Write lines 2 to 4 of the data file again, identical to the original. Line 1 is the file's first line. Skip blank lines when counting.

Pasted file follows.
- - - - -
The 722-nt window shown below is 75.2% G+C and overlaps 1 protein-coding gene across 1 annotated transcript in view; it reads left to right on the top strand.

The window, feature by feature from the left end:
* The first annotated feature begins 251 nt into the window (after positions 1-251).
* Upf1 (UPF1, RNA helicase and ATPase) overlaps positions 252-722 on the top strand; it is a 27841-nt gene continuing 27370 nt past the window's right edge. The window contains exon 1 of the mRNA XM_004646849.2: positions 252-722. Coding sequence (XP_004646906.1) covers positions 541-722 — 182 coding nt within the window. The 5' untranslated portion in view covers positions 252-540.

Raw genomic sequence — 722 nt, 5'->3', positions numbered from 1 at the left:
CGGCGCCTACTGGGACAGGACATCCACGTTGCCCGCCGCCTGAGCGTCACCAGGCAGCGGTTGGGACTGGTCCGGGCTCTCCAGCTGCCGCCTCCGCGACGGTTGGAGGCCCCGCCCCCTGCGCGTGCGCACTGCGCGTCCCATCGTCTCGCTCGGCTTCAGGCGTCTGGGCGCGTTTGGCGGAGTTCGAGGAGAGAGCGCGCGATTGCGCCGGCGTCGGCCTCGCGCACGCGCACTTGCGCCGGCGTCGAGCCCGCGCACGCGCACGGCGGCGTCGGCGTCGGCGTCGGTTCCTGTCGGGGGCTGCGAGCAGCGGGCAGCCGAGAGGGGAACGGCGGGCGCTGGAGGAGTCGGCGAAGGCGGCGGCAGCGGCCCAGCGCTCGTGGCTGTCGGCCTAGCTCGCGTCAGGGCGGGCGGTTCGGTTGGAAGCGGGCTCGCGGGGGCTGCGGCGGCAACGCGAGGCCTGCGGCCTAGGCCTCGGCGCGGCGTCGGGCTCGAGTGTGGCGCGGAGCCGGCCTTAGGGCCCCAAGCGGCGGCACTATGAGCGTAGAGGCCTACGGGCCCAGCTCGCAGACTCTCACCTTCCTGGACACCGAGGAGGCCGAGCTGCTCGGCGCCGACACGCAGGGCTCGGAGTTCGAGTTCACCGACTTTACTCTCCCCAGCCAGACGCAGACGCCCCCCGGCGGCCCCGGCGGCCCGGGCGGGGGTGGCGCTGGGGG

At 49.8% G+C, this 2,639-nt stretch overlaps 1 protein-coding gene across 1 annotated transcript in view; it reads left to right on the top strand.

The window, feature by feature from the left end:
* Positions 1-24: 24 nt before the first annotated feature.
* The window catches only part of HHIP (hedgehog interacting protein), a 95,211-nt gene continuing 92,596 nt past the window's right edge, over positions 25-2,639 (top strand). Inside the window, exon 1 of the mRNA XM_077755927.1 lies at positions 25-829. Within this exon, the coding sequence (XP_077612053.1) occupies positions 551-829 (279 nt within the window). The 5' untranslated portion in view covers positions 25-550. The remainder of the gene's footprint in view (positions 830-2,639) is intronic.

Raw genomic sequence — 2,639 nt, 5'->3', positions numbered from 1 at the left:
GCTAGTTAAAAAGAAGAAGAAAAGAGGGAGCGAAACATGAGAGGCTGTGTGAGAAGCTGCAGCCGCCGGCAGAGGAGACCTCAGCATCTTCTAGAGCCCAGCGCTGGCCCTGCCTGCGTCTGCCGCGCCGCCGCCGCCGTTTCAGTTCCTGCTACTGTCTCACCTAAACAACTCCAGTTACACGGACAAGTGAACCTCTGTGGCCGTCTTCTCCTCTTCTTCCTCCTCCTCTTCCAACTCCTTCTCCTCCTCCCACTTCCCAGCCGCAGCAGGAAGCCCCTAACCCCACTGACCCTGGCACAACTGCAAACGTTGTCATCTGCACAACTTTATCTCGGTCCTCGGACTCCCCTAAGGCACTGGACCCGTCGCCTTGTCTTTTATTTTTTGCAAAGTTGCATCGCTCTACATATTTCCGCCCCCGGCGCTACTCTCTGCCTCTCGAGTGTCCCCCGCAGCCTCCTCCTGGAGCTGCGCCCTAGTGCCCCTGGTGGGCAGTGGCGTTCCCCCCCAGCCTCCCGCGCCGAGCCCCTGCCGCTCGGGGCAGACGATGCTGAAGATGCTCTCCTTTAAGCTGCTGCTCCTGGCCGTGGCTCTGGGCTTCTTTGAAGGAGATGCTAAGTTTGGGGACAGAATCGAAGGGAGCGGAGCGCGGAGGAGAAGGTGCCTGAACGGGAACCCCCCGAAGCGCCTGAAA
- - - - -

The window, feature by feature from the left end:
* The first annotated feature begins 251 nt into the window (after positions 1-251).
* Upf1 (UPF1, RNA helicase and ATPase) overlaps positions 252-722 on the top strand; it is a 27841-nt gene continuing 27370 nt past the window's right edge. The window contains exon 1 of the mRNA XM_004646849.2: positions 252-722. Coding sequence (XP_004646906.1) covers positions 541-722 — 182 coding nt within the window. The 5' untranslated portion in view covers positions 252-540.